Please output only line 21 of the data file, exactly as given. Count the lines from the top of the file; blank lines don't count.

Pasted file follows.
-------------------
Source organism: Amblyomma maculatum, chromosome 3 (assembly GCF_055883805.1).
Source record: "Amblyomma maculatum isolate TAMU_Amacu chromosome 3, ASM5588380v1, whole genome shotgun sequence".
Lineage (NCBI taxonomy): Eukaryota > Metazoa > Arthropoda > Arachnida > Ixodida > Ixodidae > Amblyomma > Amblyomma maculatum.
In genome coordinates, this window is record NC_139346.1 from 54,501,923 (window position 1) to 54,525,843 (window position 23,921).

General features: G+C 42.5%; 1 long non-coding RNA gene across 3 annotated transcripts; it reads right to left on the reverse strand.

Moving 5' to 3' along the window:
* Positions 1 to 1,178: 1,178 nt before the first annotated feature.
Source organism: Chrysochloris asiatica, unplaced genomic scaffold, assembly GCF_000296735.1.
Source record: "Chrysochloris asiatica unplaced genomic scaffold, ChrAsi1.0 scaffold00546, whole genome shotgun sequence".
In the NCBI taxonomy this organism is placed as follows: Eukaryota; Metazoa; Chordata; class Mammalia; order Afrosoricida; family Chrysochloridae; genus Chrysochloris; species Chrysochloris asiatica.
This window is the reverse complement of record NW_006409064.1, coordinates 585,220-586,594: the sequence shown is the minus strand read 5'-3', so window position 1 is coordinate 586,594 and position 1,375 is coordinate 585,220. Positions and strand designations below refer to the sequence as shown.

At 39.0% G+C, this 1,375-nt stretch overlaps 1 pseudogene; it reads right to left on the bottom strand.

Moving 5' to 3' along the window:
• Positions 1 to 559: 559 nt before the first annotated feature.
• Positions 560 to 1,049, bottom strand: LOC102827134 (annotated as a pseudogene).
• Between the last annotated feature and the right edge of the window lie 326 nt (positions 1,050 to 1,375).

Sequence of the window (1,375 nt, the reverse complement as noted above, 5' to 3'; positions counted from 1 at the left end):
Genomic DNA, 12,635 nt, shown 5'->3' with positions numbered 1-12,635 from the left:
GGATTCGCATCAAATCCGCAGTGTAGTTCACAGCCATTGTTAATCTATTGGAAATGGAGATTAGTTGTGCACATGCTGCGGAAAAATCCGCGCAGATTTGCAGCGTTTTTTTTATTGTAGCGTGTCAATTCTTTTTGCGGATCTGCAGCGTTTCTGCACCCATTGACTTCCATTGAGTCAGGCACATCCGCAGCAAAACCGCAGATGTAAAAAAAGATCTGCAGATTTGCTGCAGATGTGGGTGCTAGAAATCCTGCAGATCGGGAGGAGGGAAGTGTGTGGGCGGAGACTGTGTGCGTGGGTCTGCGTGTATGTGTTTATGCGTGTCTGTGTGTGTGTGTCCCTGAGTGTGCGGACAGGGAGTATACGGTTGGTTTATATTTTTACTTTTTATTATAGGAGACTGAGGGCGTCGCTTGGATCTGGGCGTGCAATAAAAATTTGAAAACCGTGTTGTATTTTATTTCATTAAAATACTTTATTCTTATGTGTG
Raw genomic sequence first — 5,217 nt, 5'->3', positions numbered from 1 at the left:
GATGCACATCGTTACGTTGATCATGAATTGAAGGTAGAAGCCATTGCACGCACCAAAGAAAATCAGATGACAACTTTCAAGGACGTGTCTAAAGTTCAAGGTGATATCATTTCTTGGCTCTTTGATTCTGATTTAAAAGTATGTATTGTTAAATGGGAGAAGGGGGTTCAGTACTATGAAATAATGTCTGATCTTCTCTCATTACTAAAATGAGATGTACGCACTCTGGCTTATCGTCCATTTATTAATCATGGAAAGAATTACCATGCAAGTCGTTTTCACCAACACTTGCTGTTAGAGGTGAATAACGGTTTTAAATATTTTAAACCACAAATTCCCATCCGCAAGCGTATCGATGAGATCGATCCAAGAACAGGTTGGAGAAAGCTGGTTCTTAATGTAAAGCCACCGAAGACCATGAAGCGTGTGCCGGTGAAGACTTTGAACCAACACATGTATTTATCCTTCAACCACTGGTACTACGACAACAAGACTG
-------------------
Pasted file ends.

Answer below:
GATGCACATCGTTACGTTGATCATGAATTGAAGGTAGAAGCCATTGCACGCACCAAAGAAAATCAGATGACAACTTTCAAGGACGTGTCTAAAGTTCAAGGTGATATCATTTCTTGGCTCTTTGATTCTGATTTAAAAGTATGTATTGTTAAATGGGAGAAGGGGGTTCAGTACTATGAAATAATGTCTGATCTTCTCTCATTACTAAAATGAGATGTACGCACTCTGGCTTATCGTCCATTTATTAATCATGGAAAGAATTACCATGCAAGTCGTTTTCACCAACACTTGCTGTTAGAGGTGAATAACGGTTTTAAATATTTTAAACCACAAATTCCCATCCGCAAGCGTATCGATGAGATCGATCCAAGAACAGGTTGGAGAAAGCTGGTTCTTAATGTAAAGCCACCGAAGACCATGAAGCGTGTGCCGGTGAAGACTTTGAACCAACACATGTATTTATCCTTCAACCACTGGTACTACGACAACAAGACTG